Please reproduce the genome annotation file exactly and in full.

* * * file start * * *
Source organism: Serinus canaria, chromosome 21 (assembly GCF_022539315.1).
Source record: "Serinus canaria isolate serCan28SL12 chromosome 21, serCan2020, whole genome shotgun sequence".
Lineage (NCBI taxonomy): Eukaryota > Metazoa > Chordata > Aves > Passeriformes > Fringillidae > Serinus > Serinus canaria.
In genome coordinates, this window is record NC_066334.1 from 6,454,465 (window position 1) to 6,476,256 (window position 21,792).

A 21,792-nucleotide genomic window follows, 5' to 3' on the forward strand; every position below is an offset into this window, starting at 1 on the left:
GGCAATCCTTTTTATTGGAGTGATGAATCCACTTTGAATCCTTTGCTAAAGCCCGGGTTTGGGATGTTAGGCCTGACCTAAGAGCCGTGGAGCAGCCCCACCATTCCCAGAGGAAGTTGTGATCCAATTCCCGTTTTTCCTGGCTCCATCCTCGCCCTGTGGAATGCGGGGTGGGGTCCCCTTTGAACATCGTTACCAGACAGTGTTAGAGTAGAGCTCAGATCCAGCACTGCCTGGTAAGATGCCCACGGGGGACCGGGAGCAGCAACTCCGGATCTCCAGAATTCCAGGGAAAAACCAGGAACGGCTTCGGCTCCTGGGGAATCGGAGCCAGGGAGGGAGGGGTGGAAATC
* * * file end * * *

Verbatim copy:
Source organism: Serinus canaria, chromosome 21 (assembly GCF_022539315.1).
Source record: "Serinus canaria isolate serCan28SL12 chromosome 21, serCan2020, whole genome shotgun sequence".
Lineage (NCBI taxonomy): Eukaryota > Metazoa > Chordata > Aves > Passeriformes > Fringillidae > Serinus > Serinus canaria.
In genome coordinates, this window is record NC_066334.1 from 6,454,465 (window position 1) to 6,476,256 (window position 21,792).

A 21,792-nucleotide genomic window follows, 5' to 3' on the forward strand; every position below is an offset into this window, starting at 1 on the left:
GGCAATCCTTTTTATTGGAGTGATGAATCCACTTTGAATCCTTTGCTAAAGCCCGGGTTTGGGATGTTAGGCCTGACCTAAGAGCCGTGGAGCAGCCCCACCATTCCCAGAGGAAGTTGTGATCCAATTCCCGTTTTTCCTGGCTCCATCCTCGCCCTGTGGAATGCGGGGTGGGGTCCCCTTTGAACATCGTTACCAGACAGTGTTAGAGTAGAGCTCAGATCCAGCACTGCCTGGTAAGATGCCCACGGGGGACCGGGAGCAGCAACTCCGGATCTCCAGAATTCCAGGGAAAAACCAGGAACGGCTTCGGCTCCTGGGGAATCGGAGCCAGGGAGGGAGGGGTGGAAATC